Entrepreneurs who set out to build a business from the bottom up have to learn many lessons along the way if they want to be greeted with success. Of all those lessons, perhaps the most important is learning how to pick a business structure. And it’s critical that they choose correctly the first time. A business’s legal structure not only determines its tax status but also the business’s ability to raise funds and the owner or owners’ personal liability.
All fledgling business owners have a personal set of circumstances that they need to consider before choosing a legal entity, so while one entrepreneur might choose to structure his business as a partnership, another won’t necessarily gain the same benefits from such a decision.
Would-be business owners have to choose between four different structures—partnership, as mentioned above, sole proprietorship, limited liability company, and two types of corporation. If you’re not sure how to pick a business structure that will serve your purposes, ask yourself these five questions.
Is liability protection important for my business?
Some legal structures offer liability protection to business owners, which means that those owners are not personally responsible for paying damages for lawsuits or court judgments. When your company handles large contracts or has invested heavily in equipment, liability protection is a must. Consider the risks that your company takes when doing business to determine whether liability protection is something to worry about.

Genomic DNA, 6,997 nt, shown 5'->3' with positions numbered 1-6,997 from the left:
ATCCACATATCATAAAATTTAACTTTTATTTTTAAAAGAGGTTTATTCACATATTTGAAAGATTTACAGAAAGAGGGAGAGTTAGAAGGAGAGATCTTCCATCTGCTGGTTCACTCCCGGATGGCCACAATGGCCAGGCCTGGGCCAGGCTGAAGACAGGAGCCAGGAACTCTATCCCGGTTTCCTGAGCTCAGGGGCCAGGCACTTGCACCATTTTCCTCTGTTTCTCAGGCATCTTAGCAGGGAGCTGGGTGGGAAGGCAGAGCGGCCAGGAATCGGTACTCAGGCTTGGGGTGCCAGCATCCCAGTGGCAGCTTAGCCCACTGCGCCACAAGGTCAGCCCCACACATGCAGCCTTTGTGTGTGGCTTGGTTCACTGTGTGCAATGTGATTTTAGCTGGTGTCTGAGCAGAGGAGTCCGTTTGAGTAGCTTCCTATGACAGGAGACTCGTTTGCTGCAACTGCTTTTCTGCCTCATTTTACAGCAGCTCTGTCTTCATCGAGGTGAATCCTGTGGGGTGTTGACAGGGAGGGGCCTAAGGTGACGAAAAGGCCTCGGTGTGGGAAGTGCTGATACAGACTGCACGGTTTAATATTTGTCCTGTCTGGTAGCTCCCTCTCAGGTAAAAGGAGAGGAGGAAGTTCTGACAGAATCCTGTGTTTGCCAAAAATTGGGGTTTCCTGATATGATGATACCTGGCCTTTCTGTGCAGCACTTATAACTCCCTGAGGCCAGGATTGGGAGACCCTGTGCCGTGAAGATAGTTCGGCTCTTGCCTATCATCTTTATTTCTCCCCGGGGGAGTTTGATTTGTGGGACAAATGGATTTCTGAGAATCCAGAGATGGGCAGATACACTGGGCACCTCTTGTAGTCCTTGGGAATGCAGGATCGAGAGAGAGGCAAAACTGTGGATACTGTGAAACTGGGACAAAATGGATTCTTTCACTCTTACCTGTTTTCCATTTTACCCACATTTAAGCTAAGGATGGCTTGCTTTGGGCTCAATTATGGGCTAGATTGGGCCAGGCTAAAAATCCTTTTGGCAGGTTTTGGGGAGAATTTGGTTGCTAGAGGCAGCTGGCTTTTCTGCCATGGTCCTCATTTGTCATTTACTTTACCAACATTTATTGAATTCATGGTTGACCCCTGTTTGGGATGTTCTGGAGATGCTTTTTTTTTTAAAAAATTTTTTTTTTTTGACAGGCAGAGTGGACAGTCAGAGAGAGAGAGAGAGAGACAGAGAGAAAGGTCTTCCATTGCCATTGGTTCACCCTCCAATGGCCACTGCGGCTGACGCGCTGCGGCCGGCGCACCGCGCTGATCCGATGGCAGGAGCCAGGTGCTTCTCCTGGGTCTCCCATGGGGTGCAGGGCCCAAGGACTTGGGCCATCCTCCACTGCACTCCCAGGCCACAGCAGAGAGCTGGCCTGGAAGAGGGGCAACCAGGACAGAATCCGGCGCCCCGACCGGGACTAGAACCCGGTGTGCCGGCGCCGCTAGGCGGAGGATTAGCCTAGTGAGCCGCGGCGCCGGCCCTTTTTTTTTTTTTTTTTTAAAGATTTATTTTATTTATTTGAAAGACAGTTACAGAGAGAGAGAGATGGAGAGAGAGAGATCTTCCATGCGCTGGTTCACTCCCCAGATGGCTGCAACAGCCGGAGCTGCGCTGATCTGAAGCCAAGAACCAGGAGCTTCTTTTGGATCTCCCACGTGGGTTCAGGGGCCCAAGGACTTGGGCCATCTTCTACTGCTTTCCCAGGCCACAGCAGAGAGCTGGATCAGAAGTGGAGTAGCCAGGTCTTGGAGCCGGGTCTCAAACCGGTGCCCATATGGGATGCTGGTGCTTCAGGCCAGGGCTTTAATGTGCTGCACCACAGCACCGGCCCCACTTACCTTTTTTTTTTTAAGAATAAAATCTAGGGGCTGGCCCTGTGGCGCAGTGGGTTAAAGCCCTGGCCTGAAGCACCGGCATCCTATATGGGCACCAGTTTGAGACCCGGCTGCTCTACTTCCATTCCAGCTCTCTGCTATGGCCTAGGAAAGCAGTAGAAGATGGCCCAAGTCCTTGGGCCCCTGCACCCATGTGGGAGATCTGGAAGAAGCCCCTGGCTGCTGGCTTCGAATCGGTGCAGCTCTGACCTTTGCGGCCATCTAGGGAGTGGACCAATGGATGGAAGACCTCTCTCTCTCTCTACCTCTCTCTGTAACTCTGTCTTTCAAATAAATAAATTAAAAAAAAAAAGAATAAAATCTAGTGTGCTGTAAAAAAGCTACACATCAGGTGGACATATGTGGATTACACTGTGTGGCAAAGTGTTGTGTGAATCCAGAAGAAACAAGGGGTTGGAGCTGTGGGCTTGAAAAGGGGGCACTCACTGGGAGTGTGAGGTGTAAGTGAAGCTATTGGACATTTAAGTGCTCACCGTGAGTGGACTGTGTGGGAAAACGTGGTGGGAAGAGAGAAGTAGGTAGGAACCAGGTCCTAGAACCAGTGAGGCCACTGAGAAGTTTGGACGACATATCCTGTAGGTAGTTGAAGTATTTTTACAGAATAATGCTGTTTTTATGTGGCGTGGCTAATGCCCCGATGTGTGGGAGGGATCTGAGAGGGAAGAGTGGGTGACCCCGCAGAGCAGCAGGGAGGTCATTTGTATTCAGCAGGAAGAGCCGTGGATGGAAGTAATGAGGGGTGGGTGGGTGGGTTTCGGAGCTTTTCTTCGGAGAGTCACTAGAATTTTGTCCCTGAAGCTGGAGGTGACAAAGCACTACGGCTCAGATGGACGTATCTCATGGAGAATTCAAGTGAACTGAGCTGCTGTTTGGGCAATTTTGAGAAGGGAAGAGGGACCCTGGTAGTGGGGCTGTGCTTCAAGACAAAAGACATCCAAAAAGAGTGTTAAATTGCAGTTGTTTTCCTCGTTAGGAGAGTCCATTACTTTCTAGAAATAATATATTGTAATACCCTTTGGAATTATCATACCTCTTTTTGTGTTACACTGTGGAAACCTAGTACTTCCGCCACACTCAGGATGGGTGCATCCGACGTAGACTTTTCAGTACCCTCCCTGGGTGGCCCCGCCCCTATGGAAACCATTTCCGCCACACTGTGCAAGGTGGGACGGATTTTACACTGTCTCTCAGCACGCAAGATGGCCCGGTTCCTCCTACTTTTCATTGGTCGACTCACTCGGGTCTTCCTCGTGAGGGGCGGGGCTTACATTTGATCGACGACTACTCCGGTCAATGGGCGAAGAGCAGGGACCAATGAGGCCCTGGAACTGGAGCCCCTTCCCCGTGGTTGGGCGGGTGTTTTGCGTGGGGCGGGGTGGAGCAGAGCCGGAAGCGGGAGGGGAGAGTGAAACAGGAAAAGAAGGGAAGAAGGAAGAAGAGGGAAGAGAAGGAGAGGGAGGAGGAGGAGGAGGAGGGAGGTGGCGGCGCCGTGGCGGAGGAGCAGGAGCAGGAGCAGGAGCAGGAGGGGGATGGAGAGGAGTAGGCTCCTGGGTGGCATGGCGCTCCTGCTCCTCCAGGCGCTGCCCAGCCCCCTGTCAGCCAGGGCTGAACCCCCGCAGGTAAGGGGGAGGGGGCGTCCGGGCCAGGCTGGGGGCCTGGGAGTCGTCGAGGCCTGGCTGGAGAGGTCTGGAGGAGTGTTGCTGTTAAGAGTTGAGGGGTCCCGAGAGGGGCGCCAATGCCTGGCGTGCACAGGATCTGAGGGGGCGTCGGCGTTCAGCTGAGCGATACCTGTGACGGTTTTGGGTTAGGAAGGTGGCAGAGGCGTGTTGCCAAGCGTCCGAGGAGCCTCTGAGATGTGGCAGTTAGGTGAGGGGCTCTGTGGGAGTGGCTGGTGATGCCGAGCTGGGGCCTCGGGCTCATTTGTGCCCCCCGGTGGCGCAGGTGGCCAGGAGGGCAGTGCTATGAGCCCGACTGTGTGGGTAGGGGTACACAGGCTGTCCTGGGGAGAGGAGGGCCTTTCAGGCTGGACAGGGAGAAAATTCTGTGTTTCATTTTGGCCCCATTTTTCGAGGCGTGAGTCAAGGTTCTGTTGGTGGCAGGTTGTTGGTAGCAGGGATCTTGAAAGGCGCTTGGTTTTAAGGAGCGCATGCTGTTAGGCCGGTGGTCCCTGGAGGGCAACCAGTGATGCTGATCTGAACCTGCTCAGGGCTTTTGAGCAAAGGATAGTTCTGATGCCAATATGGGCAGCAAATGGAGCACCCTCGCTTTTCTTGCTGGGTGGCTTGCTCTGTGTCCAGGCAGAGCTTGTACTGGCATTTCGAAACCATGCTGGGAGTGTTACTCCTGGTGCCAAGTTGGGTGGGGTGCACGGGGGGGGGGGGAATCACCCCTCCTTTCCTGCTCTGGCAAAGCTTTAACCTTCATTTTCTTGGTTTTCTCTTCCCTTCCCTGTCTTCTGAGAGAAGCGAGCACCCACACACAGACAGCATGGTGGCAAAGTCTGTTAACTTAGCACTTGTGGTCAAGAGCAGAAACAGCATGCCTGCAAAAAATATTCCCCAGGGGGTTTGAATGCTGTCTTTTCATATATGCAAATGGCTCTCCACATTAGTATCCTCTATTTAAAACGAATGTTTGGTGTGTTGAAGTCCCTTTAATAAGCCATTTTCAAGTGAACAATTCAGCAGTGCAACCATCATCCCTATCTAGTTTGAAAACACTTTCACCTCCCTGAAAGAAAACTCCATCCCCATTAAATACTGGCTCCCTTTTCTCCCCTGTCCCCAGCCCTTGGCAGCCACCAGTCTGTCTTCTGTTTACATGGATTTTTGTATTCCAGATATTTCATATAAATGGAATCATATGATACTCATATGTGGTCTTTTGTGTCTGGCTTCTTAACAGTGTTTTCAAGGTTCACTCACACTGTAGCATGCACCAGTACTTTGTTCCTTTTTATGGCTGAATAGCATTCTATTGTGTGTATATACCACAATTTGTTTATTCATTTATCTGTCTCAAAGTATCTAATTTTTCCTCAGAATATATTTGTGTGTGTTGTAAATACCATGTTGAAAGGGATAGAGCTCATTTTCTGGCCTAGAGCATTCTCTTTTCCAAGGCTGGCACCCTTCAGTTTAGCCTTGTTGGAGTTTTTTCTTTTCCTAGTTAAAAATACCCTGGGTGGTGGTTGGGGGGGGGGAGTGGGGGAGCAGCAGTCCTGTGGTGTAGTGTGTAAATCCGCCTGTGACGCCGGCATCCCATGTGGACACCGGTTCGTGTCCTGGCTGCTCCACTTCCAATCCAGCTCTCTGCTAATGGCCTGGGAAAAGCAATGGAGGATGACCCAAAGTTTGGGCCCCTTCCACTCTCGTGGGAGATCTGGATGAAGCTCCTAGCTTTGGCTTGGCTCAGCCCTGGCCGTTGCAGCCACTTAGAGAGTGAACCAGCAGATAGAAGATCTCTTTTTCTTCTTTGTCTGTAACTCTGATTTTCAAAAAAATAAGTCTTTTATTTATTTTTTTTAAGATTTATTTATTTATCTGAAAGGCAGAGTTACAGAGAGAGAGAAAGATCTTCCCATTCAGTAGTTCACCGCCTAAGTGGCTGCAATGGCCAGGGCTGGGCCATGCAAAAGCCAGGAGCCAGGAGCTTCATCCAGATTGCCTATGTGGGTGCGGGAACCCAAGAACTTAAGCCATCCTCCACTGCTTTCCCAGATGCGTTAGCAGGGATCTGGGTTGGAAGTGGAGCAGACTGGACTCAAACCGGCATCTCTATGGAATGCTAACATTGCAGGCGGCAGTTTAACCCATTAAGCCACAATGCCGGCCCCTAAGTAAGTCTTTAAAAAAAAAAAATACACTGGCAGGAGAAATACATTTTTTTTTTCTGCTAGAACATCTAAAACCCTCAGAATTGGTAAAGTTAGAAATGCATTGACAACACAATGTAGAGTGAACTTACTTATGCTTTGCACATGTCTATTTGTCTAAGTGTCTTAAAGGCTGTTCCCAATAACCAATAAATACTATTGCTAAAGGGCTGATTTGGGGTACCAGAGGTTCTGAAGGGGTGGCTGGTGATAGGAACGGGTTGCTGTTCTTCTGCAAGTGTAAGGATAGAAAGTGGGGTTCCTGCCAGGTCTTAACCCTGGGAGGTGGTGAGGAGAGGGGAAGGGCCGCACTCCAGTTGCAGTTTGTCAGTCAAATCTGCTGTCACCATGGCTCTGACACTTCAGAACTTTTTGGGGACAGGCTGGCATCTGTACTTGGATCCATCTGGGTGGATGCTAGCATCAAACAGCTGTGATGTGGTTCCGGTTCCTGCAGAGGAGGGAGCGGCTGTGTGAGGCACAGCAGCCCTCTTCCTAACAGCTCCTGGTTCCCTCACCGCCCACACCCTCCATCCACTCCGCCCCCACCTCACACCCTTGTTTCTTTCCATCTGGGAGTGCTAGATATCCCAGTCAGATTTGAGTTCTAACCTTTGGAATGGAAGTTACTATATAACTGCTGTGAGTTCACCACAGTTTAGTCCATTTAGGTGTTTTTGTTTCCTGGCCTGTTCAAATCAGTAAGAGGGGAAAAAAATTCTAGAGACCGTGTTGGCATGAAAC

How can I minimize my business taxes?
The legal entity you choose for your business determines how the IRS will tax your company, and some structures offer better protection for different circumstances. For instance, if you choose to incorporate, you can avoid the double taxation that a C corporation must submit to by choosing to incorporate as an S corporation. However, to qualify for the S corporation structure, your business must meet certain conditions.
What are the costs?
While some business entities, such as S corporations, might offer lower taxes, there is a tradeoff. The costs of incorporation and administration of your business can outweigh the savings you get from the tax status you gain. For example, keeping proper records and filing paperwork can force business owners to spend most of their time on administrative tasks, which might force them to hire extra help for other tasks. With an umbrella insurance policy in place for liability purposes, you might be better off structuring your business as a sole proprietorship.
Do I need a flexible business structure?
Figuring out how to pick a business structure is about more than the financials. A business structure should also take into consideration the needs of the individual owner or owners. Not everyone has the same goals for their company, and those goals will help determine the amount of flexibility that you need.
What are the future needs of the business going to look like?
What will your business needs be in three years? Five years? Ten years? What will happen to your ownership in the business if you die or are no longer capable of running it? These questions should cross your mind at some point during your time as a business owner, hopefully before you choose its legal structure. Most business owners are geared up and ready to hit the ground running, but it’s critical to stop and consider whether the structure you’ve chosen is good for your business not only now but also in the future.
How to pick a business structure? Call AM Law!
Not sure what how to structure your small business? We can help. 305-441-9530